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The Link Between SIBO and IBD (Crohn's Disease and Ulcerative Colitis)

Updated: Jan 23

There is a link between Sibo (Small Intestinal Bacterial Overgrowth) and IBD (inflammatory bowel diseases). The relationship here encompasses conditions such as ulcerative colitis and Crohn's disease, and it's actually an area of growing interest across medical research facilities. When we understand the connection between the two, we'll be able to understand more about the complex interplay between inflammatory conditions of the digestive system and gut microbiota- the community of microorganisms, including bacteria, viruses, fungi and protozoa, that live in our body.


There are studies out there that have shown a huge overlap between Small intestinal bacterial overgrowth and inflammatory bowel disease. The research does also show that around 30 to 60% of individuals who present with Crohn's disease and 20 to 60% of those with ulcerative colitis also test positive for small intestinal bacterial overgrowth. This is based on breath testing, which suggests there might be some common underlying factors that contribute to.Both of these conditions.

Disrupting the normal structure

There are theories out there that the inflammation characteristics of inflammatory bowel disease can disrupt the normal structure as well as the motility of the small intestine. This is a disruption that creates an environment for bacteria to thrive. Therefore, it can overgrow in the small intestine, which leads to small intestinal bowel overgrowth. It also shows that Sibo can exacerbate the inflammation that is seen in the inflammatory bowel diseases. With the immune system stimulated an inflammatory response is triggered and therefore increased intestinal permeability such as leaky gut is seen.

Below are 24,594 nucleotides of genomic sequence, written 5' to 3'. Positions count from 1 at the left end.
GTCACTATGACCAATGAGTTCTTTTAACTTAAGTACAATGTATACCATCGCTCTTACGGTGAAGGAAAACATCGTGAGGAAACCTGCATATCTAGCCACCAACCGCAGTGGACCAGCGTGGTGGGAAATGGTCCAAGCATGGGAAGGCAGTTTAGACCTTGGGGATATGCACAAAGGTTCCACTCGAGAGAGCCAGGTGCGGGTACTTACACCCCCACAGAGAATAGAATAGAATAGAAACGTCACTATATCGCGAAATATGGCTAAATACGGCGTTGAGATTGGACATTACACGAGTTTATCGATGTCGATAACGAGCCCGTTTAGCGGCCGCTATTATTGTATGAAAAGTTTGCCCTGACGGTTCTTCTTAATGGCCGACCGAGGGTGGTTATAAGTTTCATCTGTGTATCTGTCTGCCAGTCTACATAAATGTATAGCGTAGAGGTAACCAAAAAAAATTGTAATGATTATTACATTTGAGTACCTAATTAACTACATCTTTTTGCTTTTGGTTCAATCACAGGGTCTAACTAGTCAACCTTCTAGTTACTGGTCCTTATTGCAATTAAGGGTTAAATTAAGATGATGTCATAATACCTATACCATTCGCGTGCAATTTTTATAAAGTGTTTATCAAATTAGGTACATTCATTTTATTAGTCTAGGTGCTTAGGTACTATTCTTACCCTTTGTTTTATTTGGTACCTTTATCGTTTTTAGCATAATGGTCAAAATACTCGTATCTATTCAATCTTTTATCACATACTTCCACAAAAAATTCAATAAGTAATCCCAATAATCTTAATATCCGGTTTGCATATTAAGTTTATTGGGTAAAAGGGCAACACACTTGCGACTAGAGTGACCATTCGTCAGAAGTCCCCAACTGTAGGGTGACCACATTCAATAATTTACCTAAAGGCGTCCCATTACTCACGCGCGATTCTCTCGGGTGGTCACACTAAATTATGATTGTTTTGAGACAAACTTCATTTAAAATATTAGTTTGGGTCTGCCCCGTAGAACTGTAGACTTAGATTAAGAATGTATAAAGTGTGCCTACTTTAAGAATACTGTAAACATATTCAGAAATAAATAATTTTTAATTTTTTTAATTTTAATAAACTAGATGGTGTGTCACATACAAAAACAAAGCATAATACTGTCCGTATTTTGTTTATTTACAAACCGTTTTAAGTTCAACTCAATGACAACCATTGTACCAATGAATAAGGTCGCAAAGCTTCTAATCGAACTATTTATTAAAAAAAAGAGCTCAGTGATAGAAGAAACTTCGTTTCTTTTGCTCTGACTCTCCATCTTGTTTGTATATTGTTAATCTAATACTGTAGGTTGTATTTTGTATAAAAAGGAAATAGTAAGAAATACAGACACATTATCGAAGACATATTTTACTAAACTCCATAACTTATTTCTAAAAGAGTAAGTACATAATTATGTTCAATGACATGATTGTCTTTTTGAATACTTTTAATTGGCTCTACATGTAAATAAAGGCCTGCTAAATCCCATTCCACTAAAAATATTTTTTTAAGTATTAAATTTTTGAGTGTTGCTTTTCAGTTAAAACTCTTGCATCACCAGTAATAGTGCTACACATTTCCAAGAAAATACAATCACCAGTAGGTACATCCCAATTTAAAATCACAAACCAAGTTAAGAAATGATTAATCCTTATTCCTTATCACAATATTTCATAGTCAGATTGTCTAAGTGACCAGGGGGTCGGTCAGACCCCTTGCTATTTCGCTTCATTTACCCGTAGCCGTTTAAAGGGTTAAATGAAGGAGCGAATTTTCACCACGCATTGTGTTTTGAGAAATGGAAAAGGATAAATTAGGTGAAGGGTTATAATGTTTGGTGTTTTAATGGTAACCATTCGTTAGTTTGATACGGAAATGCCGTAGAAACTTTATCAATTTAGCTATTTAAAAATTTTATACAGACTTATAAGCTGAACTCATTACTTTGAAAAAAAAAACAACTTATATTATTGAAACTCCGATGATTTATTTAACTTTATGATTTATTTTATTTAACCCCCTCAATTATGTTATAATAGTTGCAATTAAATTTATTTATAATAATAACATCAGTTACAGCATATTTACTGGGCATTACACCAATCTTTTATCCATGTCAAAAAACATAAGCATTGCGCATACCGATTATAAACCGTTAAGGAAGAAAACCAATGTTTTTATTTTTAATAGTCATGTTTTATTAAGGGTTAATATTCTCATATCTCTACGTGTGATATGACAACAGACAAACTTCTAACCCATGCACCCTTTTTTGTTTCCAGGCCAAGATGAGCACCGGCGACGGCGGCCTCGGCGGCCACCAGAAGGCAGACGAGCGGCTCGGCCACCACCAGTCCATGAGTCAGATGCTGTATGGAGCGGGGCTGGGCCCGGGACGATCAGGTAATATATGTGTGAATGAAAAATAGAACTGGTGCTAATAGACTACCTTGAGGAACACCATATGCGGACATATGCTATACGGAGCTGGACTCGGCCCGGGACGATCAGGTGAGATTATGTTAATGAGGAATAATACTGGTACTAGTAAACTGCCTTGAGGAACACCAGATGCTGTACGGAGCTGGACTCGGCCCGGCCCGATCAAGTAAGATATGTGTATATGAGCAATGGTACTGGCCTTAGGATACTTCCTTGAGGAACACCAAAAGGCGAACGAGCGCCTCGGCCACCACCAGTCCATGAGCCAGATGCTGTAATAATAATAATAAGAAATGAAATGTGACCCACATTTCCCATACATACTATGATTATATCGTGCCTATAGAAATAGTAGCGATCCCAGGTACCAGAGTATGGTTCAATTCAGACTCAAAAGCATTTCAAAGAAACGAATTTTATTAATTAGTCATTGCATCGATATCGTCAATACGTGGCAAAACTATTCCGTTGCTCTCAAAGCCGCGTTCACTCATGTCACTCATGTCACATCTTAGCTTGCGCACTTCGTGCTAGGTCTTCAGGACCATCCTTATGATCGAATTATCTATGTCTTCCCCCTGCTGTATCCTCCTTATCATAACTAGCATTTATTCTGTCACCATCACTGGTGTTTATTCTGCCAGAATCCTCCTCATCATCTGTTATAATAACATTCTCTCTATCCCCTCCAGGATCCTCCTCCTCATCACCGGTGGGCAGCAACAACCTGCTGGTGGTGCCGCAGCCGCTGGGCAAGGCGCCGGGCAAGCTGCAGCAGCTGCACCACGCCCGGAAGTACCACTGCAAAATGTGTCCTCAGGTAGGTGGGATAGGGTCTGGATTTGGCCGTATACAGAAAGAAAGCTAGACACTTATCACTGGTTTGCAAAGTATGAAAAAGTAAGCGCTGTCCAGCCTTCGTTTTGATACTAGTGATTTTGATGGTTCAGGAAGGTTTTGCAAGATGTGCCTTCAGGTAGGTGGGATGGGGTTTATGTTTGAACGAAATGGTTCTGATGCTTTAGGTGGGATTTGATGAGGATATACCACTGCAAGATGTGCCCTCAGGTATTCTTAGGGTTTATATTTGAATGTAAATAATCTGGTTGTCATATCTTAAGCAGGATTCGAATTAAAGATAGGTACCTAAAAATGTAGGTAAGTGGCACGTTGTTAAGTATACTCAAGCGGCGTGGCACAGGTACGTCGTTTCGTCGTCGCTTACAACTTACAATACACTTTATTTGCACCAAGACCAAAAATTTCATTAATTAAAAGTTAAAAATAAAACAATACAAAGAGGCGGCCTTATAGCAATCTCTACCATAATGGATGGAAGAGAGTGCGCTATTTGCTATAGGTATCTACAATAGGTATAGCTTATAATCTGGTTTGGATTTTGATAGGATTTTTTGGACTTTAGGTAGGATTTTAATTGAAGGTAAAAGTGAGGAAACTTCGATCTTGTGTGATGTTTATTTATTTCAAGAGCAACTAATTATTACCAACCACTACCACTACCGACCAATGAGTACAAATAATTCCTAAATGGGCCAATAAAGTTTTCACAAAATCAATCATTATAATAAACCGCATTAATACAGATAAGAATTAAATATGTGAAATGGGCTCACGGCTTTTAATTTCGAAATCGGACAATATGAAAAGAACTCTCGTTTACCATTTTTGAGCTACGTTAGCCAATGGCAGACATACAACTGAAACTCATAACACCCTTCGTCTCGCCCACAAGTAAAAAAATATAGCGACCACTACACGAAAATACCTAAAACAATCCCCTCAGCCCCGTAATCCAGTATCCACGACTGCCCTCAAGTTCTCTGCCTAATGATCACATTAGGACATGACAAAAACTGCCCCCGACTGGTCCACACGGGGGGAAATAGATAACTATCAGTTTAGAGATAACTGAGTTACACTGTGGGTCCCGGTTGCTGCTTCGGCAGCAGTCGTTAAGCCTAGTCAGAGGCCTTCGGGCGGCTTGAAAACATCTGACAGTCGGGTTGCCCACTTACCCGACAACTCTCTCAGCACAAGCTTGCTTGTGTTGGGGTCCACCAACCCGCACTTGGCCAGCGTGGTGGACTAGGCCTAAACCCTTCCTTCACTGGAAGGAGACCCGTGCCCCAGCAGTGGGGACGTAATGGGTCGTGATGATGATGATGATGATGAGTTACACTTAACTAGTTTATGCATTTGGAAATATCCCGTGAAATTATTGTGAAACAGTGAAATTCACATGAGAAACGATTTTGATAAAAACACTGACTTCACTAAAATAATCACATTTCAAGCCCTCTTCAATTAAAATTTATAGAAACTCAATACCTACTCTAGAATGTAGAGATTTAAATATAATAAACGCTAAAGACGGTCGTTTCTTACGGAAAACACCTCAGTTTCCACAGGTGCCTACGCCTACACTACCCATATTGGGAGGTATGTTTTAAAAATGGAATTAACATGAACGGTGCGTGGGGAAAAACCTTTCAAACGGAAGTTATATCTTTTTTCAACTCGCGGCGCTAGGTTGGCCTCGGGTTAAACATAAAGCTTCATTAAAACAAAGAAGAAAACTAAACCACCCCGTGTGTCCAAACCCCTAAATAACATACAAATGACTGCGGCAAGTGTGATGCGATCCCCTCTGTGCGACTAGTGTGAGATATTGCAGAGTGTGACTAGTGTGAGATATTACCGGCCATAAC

Treatments for Sibo, Crohn's and colitis

Studies have shown that treating small inflammatory bowel overgrowth in those inflammatory bowel disease either antibiotics or other therapeutic approaches can lead to symptom improvement and reductions of inflammation markers. Antibiotics can be less effective in these cases, though, and that's usually due to underlying structural issues in the intestines.

There are some natural approaches that may complement the usual therapies. These are things that can support gut health. Some of the best natural remedies include:

  • A change of diet. A FODMAP diet can be a beneficial option because reducing fermentable carbs in the diet and switching to one rich in fiber with prebiotic foods will help to support a healthier gut.

  • Probiotic increase. Supplements with good bacteria can restore gut microbiota balance.

  • Adding herbal supplements. Some herbal natural options like oregano or clove oils, Allicin (active ingredient from garlic), Berberine, Curcumin and more can have microbial properties and can address the inflammation and the bacterial overgrowth in the gut. Always consult your practitioner before making those changes, however.

  • Reducing stress. Stress management is an essential when it comes to healing the gut. Stress exacerbates symptoms of both inflammatory bowel disease (Crohn's and ulcerative colitis) and Sibo.

Emphasis should always be placed on the natural approaches where possible. Along with the support of a healthcare provider, patients can improve with a comprehensive treatment plan. Taking the time to address this combination of medicines and natural options is important so speak to your therapist so that you can make the right decisions.

Sibo and IBD
Sibo and IBD


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